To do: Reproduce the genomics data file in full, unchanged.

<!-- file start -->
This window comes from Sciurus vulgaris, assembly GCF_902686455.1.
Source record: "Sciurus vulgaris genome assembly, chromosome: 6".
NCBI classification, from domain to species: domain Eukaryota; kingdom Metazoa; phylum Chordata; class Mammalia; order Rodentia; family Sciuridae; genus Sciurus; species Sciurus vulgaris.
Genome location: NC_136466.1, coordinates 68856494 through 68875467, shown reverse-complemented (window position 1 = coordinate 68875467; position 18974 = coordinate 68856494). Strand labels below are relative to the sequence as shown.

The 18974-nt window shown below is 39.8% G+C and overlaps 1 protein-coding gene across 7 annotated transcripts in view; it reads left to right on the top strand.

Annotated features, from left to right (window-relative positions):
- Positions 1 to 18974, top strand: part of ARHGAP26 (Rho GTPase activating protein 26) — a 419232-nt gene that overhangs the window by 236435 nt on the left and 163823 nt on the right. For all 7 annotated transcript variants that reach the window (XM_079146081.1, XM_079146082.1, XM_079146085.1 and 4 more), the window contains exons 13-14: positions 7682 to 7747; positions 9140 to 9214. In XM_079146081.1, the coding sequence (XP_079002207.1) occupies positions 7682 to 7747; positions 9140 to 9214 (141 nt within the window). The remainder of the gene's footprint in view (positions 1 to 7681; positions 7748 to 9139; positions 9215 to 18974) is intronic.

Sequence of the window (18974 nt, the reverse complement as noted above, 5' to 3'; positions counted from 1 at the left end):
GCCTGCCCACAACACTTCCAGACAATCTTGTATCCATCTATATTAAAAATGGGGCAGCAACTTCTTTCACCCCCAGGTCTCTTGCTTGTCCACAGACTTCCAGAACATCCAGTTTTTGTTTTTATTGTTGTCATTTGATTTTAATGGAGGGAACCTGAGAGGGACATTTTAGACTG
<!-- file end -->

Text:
This window comes from Sciurus vulgaris, assembly GCF_902686455.1.
Source record: "Sciurus vulgaris genome assembly, chromosome: 6".
NCBI classification, from domain to species: domain Eukaryota; kingdom Metazoa; phylum Chordata; class Mammalia; order Rodentia; family Sciuridae; genus Sciurus; species Sciurus vulgaris.
Genome location: NC_136466.1, coordinates 68856494 through 68875467, shown reverse-complemented (window position 1 = coordinate 68875467; position 18974 = coordinate 68856494). Strand labels below are relative to the sequence as shown.

The 18974-nt window shown below is 39.8% G+C and overlaps 1 protein-coding gene across 7 annotated transcripts in view; it reads left to right on the top strand.

Annotated features, from left to right (window-relative positions):
- Positions 1 to 18974, top strand: part of ARHGAP26 (Rho GTPase activating protein 26) — a 419232-nt gene that overhangs the window by 236435 nt on the left and 163823 nt on the right. For all 7 annotated transcript variants that reach the window (XM_079146081.1, XM_079146082.1, XM_079146085.1 and 4 more), the window contains exons 13-14: positions 7682 to 7747; positions 9140 to 9214. In XM_079146081.1, the coding sequence (XP_079002207.1) occupies positions 7682 to 7747; positions 9140 to 9214 (141 nt within the window). The remainder of the gene's footprint in view (positions 1 to 7681; positions 7748 to 9139; positions 9215 to 18974) is intronic.

Sequence of the window (18974 nt, the reverse complement as noted above, 5' to 3'; positions counted from 1 at the left end):
GCCTGCCCACAACACTTCCAGACAATCTTGTATCCATCTATATTAAAAATGGGGCAGCAACTTCTTTCACCCCCAGGTCTCTTGCTTGTCCACAGACTTCCAGAACATCCAGTTTTTGTTTTTATTGTTGTCATTTGATTTTAATGGAGGGAACCTGAGAGGGACATTTTAGACTG